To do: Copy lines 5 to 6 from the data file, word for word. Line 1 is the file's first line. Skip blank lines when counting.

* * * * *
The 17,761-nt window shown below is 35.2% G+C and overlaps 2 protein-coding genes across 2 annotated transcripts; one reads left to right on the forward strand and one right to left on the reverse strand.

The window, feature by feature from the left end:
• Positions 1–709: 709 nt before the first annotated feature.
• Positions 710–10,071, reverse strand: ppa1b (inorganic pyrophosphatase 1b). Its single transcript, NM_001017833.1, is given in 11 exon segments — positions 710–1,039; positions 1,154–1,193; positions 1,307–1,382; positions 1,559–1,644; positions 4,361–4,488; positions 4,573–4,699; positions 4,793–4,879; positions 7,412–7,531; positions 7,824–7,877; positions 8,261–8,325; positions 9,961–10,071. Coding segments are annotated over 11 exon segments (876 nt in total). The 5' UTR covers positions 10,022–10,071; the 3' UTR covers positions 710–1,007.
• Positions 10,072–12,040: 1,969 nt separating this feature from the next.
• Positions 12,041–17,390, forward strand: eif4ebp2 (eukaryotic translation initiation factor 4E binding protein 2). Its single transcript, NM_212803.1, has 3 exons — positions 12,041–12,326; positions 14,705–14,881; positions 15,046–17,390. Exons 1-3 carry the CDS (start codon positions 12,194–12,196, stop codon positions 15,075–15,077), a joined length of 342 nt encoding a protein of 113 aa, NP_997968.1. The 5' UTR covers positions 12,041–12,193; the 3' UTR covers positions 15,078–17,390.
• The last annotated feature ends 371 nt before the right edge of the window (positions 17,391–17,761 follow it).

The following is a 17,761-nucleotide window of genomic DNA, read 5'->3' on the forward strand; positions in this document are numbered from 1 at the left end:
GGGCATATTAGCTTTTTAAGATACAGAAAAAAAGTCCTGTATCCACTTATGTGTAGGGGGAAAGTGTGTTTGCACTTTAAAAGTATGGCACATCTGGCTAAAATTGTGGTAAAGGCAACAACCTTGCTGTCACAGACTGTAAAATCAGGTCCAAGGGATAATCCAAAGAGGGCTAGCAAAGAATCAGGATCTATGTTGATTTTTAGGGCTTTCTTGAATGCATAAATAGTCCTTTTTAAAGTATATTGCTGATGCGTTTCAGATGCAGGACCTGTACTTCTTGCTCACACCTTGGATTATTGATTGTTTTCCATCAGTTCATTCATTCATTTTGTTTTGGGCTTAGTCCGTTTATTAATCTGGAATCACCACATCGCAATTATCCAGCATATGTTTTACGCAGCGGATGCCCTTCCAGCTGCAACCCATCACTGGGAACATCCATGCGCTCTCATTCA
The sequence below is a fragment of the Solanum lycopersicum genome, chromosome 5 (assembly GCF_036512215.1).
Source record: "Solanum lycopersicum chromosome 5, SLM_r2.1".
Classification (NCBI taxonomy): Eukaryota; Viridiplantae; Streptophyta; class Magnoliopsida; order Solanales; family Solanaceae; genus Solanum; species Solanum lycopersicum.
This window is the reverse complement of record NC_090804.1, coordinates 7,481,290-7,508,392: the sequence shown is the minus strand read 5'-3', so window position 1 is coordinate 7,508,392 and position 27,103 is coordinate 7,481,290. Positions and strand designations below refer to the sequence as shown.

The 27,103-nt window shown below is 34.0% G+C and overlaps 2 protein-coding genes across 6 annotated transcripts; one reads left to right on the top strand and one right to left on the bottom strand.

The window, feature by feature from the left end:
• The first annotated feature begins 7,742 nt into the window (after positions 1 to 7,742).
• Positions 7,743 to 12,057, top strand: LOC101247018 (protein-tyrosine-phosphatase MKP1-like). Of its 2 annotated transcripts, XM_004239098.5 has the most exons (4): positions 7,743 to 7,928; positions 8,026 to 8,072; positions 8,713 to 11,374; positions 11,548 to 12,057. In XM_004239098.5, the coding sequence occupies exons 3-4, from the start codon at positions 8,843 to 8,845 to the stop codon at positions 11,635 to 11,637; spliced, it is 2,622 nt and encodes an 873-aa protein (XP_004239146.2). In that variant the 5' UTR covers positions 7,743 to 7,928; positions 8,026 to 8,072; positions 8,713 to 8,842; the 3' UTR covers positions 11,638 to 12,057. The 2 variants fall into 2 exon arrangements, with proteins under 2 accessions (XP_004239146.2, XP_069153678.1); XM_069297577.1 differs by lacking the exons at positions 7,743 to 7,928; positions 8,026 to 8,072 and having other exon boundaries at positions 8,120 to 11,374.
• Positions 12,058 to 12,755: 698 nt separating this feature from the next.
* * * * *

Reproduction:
• Positions 10,072–12,040: 1,969 nt separating this feature from the next.
• Positions 12,041–17,390, forward strand: eif4ebp2 (eukaryotic translation initiation factor 4E binding protein 2). Its single transcript, NM_212803.1, has 3 exons — positions 12,041–12,326; positions 14,705–14,881; positions 15,046–17,390. Exons 1-3 carry the CDS (start codon positions 12,194–12,196, stop codon positions 15,075–15,077), a joined length of 342 nt encoding a protein of 113 aa, NP_997968.1. The 5' UTR covers positions 12,041–12,193; the 3' UTR covers positions 15,078–17,390.